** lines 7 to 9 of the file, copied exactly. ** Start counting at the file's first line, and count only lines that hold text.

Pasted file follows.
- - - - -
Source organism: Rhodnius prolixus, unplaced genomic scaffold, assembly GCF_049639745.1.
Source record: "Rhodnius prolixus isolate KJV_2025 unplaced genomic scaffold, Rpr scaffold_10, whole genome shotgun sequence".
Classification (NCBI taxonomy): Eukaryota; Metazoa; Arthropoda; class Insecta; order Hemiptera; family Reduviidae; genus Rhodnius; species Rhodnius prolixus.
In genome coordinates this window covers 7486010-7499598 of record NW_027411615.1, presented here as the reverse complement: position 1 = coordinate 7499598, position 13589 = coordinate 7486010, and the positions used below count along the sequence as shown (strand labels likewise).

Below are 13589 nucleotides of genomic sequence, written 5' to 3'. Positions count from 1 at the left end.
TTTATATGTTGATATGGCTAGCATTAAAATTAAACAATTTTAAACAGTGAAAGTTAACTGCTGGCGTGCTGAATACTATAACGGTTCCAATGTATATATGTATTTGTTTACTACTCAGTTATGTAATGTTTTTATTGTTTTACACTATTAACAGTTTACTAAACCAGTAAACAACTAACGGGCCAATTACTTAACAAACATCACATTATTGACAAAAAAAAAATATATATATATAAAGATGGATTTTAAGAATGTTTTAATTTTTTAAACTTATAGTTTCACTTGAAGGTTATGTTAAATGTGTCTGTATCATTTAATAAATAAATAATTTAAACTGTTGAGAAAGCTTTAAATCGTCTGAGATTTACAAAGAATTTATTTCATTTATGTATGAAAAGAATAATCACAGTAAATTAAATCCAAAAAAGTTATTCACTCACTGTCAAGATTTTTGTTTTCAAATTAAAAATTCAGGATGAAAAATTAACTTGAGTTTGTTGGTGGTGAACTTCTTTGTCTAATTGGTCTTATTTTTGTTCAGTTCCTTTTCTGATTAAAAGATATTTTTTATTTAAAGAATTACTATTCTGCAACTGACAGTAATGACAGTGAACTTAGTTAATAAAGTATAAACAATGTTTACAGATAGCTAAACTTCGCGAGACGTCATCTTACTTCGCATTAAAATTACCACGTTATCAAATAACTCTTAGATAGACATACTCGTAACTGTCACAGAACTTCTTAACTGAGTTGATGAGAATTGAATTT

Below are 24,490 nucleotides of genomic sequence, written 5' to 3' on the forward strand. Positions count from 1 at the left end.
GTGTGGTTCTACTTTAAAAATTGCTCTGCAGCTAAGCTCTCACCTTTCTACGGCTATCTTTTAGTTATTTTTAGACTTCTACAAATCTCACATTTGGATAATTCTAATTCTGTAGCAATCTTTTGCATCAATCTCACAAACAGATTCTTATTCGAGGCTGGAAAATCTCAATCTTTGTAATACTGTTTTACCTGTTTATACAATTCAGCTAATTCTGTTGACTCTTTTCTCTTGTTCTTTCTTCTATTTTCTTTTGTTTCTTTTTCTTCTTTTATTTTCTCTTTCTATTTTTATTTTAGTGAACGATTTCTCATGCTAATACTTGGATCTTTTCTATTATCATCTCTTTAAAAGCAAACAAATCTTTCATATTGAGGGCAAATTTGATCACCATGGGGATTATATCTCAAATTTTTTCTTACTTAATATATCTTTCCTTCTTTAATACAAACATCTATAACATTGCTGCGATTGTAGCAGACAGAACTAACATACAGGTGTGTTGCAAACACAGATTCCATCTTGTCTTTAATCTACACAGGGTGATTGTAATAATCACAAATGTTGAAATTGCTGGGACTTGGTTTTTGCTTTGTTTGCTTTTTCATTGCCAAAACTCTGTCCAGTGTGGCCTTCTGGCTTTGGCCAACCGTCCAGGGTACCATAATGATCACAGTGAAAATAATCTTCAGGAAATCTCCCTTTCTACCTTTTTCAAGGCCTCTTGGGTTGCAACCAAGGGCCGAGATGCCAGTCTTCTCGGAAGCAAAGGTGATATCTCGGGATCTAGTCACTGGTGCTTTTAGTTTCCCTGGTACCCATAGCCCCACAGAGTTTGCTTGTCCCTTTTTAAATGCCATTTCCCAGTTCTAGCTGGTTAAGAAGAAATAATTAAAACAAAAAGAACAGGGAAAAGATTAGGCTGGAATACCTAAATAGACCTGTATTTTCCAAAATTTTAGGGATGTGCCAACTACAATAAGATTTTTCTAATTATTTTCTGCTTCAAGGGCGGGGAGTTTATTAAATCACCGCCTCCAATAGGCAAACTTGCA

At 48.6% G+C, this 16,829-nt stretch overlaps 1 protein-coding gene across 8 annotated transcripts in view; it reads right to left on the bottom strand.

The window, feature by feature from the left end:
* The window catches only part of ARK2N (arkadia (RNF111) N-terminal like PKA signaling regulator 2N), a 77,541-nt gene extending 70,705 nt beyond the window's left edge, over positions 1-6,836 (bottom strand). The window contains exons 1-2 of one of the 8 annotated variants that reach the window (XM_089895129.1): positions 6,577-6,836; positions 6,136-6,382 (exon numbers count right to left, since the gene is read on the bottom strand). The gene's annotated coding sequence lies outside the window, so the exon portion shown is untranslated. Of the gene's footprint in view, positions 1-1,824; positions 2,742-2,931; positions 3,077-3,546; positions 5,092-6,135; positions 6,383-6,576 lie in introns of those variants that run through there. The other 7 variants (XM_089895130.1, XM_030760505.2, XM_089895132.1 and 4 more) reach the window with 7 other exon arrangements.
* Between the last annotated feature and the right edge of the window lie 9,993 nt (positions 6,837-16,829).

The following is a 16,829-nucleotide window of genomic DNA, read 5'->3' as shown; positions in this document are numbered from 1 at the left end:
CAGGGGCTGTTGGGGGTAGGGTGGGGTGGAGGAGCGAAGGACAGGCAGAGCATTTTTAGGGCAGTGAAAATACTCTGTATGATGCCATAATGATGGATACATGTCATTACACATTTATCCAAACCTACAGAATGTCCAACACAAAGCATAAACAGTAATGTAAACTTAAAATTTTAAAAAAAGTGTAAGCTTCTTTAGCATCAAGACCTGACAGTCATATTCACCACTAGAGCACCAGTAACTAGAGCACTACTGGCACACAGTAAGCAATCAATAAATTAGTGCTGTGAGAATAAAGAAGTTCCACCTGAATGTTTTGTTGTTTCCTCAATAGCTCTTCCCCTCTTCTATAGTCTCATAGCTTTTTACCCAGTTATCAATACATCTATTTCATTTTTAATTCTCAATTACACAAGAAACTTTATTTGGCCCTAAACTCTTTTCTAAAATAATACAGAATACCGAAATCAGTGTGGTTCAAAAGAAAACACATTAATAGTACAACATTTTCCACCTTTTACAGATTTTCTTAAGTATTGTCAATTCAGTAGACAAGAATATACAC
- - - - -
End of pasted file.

Below are 24,490 nucleotides of genomic sequence, written 5' to 3' on the forward strand. Positions count from 1 at the left end.
GTGTGGTTCTACTTTAAAAATTGCTCTGCAGCTAAGCTCTCACCTTTCTACGGCTATCTTTTAGTTATTTTTAGACTTCTACAAATCTCACATTTGGATAATTCTAATTCTGTAGCAATCTTTTGCATCAATCTCACAAACAGATTCTTATTCGAGGCTGGAAAATCTCAATCTTTGTAATACTGTTTTACCTGTTTATACAATTCAGCTAATTCTGTTGACTCTTTTCTCTTGTTCTTTCTTCTATTTTCTTTTGTTTCTTTTTCTTCTTTTATTTTCTCTTTCTATTTTTATTTTAGTGAACGATTTCTCATGCTAATACTTGGATCTTTTCTATTATCATCTCTTTAAAAGCAAACAAATCTTTCATATTGAGGGCAAATTTGATCACCATGGGGATTATATCTCAAATTTTTTCTTACTTAATATATCTTTCCTTCTTTAATACAAACATCTATAACATTGCTGCGATTGTAGCAGACAGAACTAACATACAGGTGTGTTGCAAACACAGATTCCATCTTGTCTTTAATCTACACAGGGTGATTGTAATAATCACAAATGTTGAAATTGCTGGGACTTGGTTTTTGCTTTGTTTGCTTTTTCATTGCCAAAACTCTGTCCAGTGTGGCCTTCTGGCTTTGGCCAACCGTCCAGGGTACCATAATGATCACAGTGAAAATAATCTTCAGGAAATCTCCCTTTCTACCTTTTTCAAGGCCTCTTGGGTTGCAACCAAGGGCCGAGATGCCAGTCTTCTCGGAAGCAAAGGTGATATCTCGGGATCTAGTCACTGGTGCTTTTAGTTTCCCTGGTACCCATAGCCCCACAGAGTTTGCTTGTCCCTTTTTAAATGCCATTTCCCAGTTCTAGCTGGTTAAGAAGAAATAATTAAAACAAAAAGAACAGGGAAAAGATTAGGCTGGAATACCTAAATAGACCTGTATTTTCCAAAATTTTAGGGATGTGCCAACTACAATAAGATTTTTCTAATTATTTTCTGCTTCAAGGGCGGGGAGTTTATTAAATCACCGCCTCCAATAGGCAAACTTGCA

At 48.6% G+C, this 16,829-nt stretch overlaps 1 protein-coding gene across 8 annotated transcripts in view; it reads right to left on the bottom strand.